The fourth vote up for grabs is that of Jignesh Mevani, the Independent legislator who is a fierce critic of the BJP, and very close to the Congress’s Hardik Patel. Mevani is the Congress’s safest bet. Congress leaders are also hopeful that some BJP MLAs might cross-vote.

Why the Rajya Sabha election is important

Of the seven seats Gujarat has in Rajya Sabha currently, four are held by the BJP, and the rest by the Congress. The Congress delivered its best performance in Gujarat in years in 2017, when it won 77 seats, the most since 2002. The party had hoped to leverage this tally to increase its numbers in the Upper House, but it has been losing both MLAs and ground to the BJP ever since.

The Rajya Sabha elections had been a tame affair until August 2017, when Ahmed Patel faced a fierce contest from a Congress turncoat, Balwantsinh Rajput, whom the BJP nominated as its third candidate for the three vacancies. The other two seats were won by then BJP national president Amit Shah and Union Minister Smriti Irani.

The 2020 RS elections are looking very similar to the one in 2017, when the party had far lower numbers in the state Assembly.

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Back then, Congress Leader of Opposition Shankersinh Vaghela had led the rebellion by quitting weeks before polling day, and six MLAs had followed him — leading to a close contest between Ahmed Patel and Rajput. Rajput has challenged Patel’s election in the Gujarat High Court, and the case remains pending.

However the Congress’s improved score in the Assembly elections that followed in December that year when it won 77 seats, against the BJP’s 99, gave it a better chance in the next Rajya Sabha election in 2019, where Union Minister Jaishankar was contesting.

The Congress and BJP fielded two candidates each for the two seats that had fallen vacant after Shah and Irani won elections to Lok Sabha.

At the time of this election, the Gujarat Assembly had 175 MLAs — 100 of the BJP, 71 Congress, 2, BTP, 1 NCP and 1 Independent. The equations have changed after some MLAs won Lok Sabha seats vacating their Assembly seats. However, the two Congress candidates, Gaurav Pandya and Chandrikaben Chudasama, got 70 votes each, against BJP candidates Jaishankar who got 104, and Jugal Thakor who got 105 votes. Mevani had voted for the Congress in this election.

Congress leaders feel that after North Gujarat and Saurashtra, the BJP has now turned to break the party in Central Gujarat.

“They are preparing for the upcoming local body polls which are due later this year. It is not just about the RS seat but also the fact that many of these MLAs have a rural stronghold, and the BJP has performed dismally in the local polls in 2015. For Rajya Sabha, the BJP obviously aims to ensure that the Congress has as few seats as possible to even contest. So, with only one seat to fight for the Congress now, the BJP will also try to have as many MLAs within the Congress who are willing to vote against the party. It is about prestige and numbers,” a senior leader said.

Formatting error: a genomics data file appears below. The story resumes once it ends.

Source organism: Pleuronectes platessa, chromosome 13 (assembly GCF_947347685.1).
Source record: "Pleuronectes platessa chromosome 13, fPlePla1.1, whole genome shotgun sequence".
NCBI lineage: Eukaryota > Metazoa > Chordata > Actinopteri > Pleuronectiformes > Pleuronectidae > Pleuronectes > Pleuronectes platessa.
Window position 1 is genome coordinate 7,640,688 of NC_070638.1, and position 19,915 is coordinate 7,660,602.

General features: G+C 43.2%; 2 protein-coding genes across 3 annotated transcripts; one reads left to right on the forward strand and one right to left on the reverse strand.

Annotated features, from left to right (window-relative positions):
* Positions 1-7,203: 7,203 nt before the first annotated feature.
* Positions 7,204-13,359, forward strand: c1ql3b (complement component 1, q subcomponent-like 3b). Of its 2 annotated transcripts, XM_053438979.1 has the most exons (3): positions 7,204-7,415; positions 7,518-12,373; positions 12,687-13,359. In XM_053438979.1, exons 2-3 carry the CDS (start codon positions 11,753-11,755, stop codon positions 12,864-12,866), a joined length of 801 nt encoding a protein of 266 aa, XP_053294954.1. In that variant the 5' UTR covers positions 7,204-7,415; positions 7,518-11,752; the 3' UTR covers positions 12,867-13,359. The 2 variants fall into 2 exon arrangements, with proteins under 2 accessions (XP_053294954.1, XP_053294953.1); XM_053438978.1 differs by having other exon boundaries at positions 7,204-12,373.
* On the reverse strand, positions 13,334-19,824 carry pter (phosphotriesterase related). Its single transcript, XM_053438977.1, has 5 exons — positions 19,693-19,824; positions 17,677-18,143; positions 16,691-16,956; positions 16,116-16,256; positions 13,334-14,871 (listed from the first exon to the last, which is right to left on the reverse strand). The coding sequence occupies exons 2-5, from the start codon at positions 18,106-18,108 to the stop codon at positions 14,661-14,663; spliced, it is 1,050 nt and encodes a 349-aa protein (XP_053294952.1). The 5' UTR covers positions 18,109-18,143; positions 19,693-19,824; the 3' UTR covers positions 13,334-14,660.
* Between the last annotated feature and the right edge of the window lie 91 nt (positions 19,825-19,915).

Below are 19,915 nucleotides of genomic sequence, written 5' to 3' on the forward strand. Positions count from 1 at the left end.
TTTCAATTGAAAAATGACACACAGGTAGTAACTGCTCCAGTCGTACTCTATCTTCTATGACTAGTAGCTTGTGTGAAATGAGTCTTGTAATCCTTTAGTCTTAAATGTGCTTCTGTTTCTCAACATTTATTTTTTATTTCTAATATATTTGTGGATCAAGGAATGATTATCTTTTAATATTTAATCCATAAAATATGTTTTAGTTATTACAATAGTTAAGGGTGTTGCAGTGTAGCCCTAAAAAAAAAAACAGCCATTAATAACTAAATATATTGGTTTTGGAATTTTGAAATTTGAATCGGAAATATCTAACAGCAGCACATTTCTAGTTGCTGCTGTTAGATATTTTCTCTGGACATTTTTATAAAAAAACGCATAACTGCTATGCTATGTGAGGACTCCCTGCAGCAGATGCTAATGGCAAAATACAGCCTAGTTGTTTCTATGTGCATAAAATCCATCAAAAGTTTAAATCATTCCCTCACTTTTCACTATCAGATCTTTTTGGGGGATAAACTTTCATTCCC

Central Gujarat has been a Congress bastion, where the party has comfortably won in Assembly elections. However, the BJP has been gaining ground here, and would like to capitalise on its poaching of three Congress heavyweights in 2017 following Vaghela’s exit.

The BJP’s not-so-unknown closeness to the NCP, which has a small presence in the state but has a significant role when voting numbers matter, is also a factor at play. The party is looking at a stronger hold on Anand district, which has been a Congress bastion and is home to Bharatsinh Solanki as well as GPCC President Amit Chavda, and feels the NCP’s support can help its cause, which could also be a reason why the NCP replaced Vaghela as its state unit president to appoint former MLA from this district Jayant Patel alias Boskey.

The Congress party has seen the district slowly slip away over the last three years. The BJP has also been wishing for complete control over Amul Dairy, which had been under Congress control for several years, until former Congress MLA from Thasra Ramsinh Parmar, the chairman of Amul, defected to the BJP ahead of the 2017 RS polls.

The candidates in the election

The BJP has nominated the well-known lawyer Abhay Bhardwaj from Rajkot, and former government officer Ramilaben Bara, a tribal from Sabarkantha, as its candidates, while the Congress candidates are national spokesperson Shaktisinh Gohil and former Union minister Bharatsinh Solanki. However, the equations changed when the BJP announced a third candidate in Narhari Amin, a former Congress veteran and a Patidar, who had joined the party in 2012.

The Congress will have to fight not just the BJP but also the disenchantment of its ranks with its leaders. Most leaders within the party feel that the decision to continue with the current state executive despite protests from district leaders has contributed to the defections.

Dilip Bhatt, former district president of the Vadodara Congress, says that the party’s leaders are “extremely unhappy” with the GPCC, especially the leadership of its president Amit Chavda, who is “disconnected” from the grassroot workers, and who has been accused multiple times by different leaders of being inaccessible.

“We have made it clear that we don’t see Bharatsinh Solanki as a leader (although he has been a GPCC president). We want Shaktisinh to be elected to RS,” Bhatt told this paper.